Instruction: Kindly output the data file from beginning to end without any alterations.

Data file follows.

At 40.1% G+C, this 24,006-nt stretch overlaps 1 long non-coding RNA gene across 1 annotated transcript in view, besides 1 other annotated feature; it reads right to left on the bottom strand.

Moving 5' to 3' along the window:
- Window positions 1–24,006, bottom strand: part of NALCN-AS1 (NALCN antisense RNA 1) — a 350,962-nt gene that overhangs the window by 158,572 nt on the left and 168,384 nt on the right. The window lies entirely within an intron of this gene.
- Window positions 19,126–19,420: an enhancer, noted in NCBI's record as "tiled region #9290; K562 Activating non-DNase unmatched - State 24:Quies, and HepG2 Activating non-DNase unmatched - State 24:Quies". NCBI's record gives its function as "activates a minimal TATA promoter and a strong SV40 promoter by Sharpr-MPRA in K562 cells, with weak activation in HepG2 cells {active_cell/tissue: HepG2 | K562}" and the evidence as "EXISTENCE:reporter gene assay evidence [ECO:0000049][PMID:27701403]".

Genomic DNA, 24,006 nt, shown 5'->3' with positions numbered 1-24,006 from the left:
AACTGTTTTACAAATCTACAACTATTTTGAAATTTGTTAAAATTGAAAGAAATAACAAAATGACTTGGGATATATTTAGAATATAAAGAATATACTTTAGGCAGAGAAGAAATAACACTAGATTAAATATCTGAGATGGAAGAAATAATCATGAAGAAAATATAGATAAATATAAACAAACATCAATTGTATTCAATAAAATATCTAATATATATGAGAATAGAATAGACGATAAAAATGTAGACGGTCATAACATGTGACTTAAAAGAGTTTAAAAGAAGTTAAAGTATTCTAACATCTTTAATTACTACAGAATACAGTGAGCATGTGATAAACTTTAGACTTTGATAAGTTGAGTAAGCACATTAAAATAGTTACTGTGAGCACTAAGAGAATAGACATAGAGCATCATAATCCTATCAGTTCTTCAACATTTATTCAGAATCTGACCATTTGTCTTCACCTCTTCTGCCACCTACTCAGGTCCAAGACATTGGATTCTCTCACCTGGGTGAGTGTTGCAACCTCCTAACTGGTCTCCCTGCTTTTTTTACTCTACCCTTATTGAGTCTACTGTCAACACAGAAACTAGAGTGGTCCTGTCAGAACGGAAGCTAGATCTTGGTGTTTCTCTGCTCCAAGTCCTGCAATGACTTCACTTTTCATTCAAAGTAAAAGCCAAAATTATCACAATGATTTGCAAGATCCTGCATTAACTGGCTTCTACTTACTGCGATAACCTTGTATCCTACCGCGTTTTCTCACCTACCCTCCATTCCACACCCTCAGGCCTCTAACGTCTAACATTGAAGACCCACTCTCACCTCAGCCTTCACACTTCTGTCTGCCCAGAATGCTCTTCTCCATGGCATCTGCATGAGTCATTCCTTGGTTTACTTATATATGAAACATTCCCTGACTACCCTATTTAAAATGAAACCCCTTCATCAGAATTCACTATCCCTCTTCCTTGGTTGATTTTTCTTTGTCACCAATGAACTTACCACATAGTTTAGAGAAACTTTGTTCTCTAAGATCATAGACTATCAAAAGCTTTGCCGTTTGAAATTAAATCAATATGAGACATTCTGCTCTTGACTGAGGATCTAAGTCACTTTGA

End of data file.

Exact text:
At 40.1% G+C, this 24,006-nt stretch overlaps 1 long non-coding RNA gene across 1 annotated transcript in view, besides 1 other annotated feature; it reads right to left on the bottom strand.

Moving 5' to 3' along the window:
- Window positions 1–24,006, bottom strand: part of NALCN-AS1 (NALCN antisense RNA 1) — a 350,962-nt gene that overhangs the window by 158,572 nt on the left and 168,384 nt on the right. The window lies entirely within an intron of this gene.
- Window positions 19,126–19,420: an enhancer, noted in NCBI's record as "tiled region #9290; K562 Activating non-DNase unmatched - State 24:Quies, and HepG2 Activating non-DNase unmatched - State 24:Quies". NCBI's record gives its function as "activates a minimal TATA promoter and a strong SV40 promoter by Sharpr-MPRA in K562 cells, with weak activation in HepG2 cells {active_cell/tissue: HepG2 | K562}" and the evidence as "EXISTENCE:reporter gene assay evidence [ECO:0000049][PMID:27701403]".

Genomic DNA, 24,006 nt, shown 5'->3' with positions numbered 1-24,006 from the left:
AACTGTTTTACAAATCTACAACTATTTTGAAATTTGTTAAAATTGAAAGAAATAACAAAATGACTTGGGATATATTTAGAATATAAAGAATATACTTTAGGCAGAGAAGAAATAACACTAGATTAAATATCTGAGATGGAAGAAATAATCATGAAGAAAATATAGATAAATATAAACAAACATCAATTGTATTCAATAAAATATCTAATATATATGAGAATAGAATAGACGATAAAAATGTAGACGGTCATAACATGTGACTTAAAAGAGTTTAAAAGAAGTTAAAGTATTCTAACATCTTTAATTACTACAGAATACAGTGAGCATGTGATAAACTTTAGACTTTGATAAGTTGAGTAAGCACATTAAAATAGTTACTGTGAGCACTAAGAGAATAGACATAGAGCATCATAATCCTATCAGTTCTTCAACATTTATTCAGAATCTGACCATTTGTCTTCACCTCTTCTGCCACCTACTCAGGTCCAAGACATTGGATTCTCTCACCTGGGTGAGTGTTGCAACCTCCTAACTGGTCTCCCTGCTTTTTTTACTCTACCCTTATTGAGTCTACTGTCAACACAGAAACTAGAGTGGTCCTGTCAGAACGGAAGCTAGATCTTGGTGTTTCTCTGCTCCAAGTCCTGCAATGACTTCACTTTTCATTCAAAGTAAAAGCCAAAATTATCACAATGATTTGCAAGATCCTGCATTAACTGGCTTCTACTTACTGCGATAACCTTGTATCCTACCGCGTTTTCTCACCTACCCTCCATTCCACACCCTCAGGCCTCTAACGTCTAACATTGAAGACCCACTCTCACCTCAGCCTTCACACTTCTGTCTGCCCAGAATGCTCTTCTCCATGGCATCTGCATGAGTCATTCCTTGGTTTACTTATATATGAAACATTCCCTGACTACCCTATTTAAAATGAAACCCCTTCATCAGAATTCACTATCCCTCTTCCTTGGTTGATTTTTCTTTGTCACCAATGAACTTACCACATAGTTTAGAGAAACTTTGTTCTCTAAGATCATAGACTATCAAAAGCTTTGCCGTTTGAAATTAAATCAATATGAGACATTCTGCTCTTGACTGAGGATCTAAGTCACTTTGA